Ajlun Castle, Qal’at ar-Rabadh in Arabic, sits towering above the surrounding countryside; a dominating presence that was once part of a chain of castles that acted as a counterweight to the Crusader kingdoms to the west. It has commanding views over the Jordan Valley, and sits directly across the River Jordan from the Crusader fortress of Belvoir. Karak Castle to the south posed a direct threat in the 12th Century.
The castle also kept local Bedouin – who occasionally allied themselves with the Crusaders – in line. It was also an important link in the chain of communications that allowed messages to be sent across the Ayyubid Empire. Some messages went by horse, much quicker though were carrier pigeons. The pigeon post could carry a message from northern Syria to Cairo in about 12 hours.
Seen from afar, isolated on a distant hilltop, it’s a dramatic sight. Driving along the road from Jerash the castle can be spotted frequently, reaching it however was much more tricky. I got stuck in a traffic jam in the modern town of Ajlun and there weren’t any road signs to the castle. I took a road that looked like it might go to the castle. It did, via a very lengthy detour.
By the time I got there the weather had gone from bright sunshine to heavy rain. The wind was howling and the temperature had dropped several degrees. The pigeon’s-eye view you get from the castle’s ramparts was partially obscured by thick mist, although you could still see that this was a fantastic location for spotting approaching enemies. I was glad to get inside where it was warmer and drier.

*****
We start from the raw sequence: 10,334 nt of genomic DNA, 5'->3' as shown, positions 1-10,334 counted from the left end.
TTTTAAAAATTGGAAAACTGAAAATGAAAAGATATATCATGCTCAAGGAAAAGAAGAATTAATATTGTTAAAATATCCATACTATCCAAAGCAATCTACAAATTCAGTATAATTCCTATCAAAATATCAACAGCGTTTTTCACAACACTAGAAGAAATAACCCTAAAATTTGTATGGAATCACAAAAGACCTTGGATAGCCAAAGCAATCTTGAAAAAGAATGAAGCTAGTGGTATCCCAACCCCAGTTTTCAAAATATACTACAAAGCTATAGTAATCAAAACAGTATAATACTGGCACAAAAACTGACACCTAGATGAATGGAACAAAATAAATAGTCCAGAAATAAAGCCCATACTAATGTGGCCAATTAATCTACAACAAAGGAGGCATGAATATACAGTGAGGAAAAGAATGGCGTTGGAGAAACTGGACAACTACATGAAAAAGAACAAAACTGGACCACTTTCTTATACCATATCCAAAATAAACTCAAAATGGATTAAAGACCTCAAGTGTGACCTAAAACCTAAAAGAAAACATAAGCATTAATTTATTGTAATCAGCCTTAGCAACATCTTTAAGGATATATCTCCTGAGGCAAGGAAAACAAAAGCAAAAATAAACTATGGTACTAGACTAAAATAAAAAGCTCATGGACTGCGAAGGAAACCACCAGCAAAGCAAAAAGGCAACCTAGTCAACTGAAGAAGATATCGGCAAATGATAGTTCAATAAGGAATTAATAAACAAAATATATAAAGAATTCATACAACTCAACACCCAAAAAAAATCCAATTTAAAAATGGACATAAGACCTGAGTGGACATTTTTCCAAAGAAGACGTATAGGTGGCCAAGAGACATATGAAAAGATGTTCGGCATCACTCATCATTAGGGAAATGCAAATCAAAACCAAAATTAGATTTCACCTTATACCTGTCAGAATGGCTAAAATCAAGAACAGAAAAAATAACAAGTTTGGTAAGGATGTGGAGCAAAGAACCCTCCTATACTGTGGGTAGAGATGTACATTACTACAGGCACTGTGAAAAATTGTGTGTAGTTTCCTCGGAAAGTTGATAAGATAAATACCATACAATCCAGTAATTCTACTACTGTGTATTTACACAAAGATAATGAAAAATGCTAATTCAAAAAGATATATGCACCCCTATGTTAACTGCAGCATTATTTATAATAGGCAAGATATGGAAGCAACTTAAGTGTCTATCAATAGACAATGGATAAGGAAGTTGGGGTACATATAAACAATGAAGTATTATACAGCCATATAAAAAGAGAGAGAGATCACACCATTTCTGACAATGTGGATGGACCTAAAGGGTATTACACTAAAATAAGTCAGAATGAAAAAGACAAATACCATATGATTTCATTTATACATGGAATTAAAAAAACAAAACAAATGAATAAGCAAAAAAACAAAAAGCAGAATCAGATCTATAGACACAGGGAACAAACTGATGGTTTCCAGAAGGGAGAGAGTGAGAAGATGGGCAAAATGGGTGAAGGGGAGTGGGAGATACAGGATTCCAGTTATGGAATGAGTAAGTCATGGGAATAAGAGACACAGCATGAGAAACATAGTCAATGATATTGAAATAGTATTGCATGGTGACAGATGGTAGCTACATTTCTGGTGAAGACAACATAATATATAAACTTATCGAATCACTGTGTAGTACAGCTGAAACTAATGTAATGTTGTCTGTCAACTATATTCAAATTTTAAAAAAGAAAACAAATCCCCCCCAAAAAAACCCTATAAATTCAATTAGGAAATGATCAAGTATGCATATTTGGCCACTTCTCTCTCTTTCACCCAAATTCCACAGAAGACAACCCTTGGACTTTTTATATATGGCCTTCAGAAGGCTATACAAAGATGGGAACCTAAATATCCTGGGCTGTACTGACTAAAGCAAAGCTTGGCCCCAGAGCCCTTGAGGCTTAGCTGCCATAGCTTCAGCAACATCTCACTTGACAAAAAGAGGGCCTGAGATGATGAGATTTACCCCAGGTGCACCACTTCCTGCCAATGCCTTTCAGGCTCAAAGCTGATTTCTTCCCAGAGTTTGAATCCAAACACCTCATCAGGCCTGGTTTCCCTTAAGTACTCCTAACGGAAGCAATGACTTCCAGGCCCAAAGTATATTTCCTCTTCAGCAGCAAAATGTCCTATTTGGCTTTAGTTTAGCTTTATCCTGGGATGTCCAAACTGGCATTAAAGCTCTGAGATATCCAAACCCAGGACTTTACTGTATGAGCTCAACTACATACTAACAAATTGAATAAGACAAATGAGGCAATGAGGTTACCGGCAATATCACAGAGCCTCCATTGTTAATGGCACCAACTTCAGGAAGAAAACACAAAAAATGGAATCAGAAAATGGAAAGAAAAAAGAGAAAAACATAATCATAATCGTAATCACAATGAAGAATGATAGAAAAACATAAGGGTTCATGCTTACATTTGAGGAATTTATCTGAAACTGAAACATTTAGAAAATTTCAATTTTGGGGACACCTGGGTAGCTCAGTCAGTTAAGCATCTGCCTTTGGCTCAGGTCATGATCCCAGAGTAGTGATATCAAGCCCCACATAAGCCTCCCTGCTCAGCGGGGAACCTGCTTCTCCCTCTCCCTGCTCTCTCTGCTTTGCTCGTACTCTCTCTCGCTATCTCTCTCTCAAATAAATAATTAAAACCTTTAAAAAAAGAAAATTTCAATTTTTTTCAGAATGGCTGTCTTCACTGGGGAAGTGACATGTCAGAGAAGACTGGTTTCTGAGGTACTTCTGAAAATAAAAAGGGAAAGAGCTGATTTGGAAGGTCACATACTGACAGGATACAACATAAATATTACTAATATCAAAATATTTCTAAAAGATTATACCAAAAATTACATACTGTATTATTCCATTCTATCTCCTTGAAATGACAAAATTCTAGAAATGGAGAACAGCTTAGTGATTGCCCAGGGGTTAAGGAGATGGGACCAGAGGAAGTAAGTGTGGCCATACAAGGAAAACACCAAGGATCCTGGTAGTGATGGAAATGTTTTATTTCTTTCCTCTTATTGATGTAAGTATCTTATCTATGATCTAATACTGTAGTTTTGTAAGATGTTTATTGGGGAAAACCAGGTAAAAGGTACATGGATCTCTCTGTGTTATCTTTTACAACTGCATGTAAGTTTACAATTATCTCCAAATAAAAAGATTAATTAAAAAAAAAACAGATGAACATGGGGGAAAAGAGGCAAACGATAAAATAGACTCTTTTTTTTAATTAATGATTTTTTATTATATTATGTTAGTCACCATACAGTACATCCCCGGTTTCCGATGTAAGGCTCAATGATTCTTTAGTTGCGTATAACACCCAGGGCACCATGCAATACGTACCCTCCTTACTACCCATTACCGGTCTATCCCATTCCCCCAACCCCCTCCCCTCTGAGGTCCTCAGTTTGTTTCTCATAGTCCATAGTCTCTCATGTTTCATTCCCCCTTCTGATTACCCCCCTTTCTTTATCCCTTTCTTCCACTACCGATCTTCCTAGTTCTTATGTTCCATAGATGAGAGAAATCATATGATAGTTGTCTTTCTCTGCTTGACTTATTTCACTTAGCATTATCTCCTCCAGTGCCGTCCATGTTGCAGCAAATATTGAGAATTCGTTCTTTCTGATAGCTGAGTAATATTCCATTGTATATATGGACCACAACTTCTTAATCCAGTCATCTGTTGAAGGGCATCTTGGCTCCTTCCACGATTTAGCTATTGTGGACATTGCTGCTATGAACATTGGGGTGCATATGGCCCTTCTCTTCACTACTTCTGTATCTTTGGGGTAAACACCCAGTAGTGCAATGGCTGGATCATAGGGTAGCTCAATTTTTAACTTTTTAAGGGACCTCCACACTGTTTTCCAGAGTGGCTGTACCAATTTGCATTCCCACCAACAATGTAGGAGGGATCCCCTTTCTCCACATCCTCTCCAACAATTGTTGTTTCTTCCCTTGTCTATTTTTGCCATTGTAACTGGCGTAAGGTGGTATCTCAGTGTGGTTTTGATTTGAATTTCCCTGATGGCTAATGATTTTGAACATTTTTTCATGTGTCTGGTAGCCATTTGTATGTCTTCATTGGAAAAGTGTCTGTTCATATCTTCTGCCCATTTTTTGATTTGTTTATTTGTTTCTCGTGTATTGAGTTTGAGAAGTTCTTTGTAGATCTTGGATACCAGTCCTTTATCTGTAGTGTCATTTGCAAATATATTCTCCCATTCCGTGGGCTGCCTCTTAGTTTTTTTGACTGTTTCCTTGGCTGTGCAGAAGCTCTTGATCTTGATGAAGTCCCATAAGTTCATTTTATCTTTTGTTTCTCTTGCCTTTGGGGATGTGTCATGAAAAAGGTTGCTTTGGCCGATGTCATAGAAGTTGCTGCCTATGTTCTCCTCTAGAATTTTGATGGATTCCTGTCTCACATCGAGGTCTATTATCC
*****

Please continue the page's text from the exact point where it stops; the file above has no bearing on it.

Although this was only ever an Islamic castle, in an ironic twist it seems likely that the castle was constructed on top of a former Christian monastery. A Byzantine-era church, with a mosaic floor and other Christian symbols, has been discovered on the site.
Despite two earthquakes, in 1837 and 1927, causing significant damage to the castle, the interior is well preserved – the Ministry of Antiquities has been steadily renovating it over the last several years. Ajlun is a short distance from Amman and a popular stop-off for Jordanians and foreigners on a day trip to Jerash. I think there were more tourists here than anywhere else I visited in Jordan other than Petra.
This was my last full day in Jordan and I set off under a foreboding sky on the winding drive down into the Jordan Valley. As I went the clouds parted in a vaguely Biblical way and the sun came bursting forth to illuminate the valley below. I was heading back to the Dead Sea where I figured I’d earned a float and a lounge by the pool before heading back to Amman and my flight home.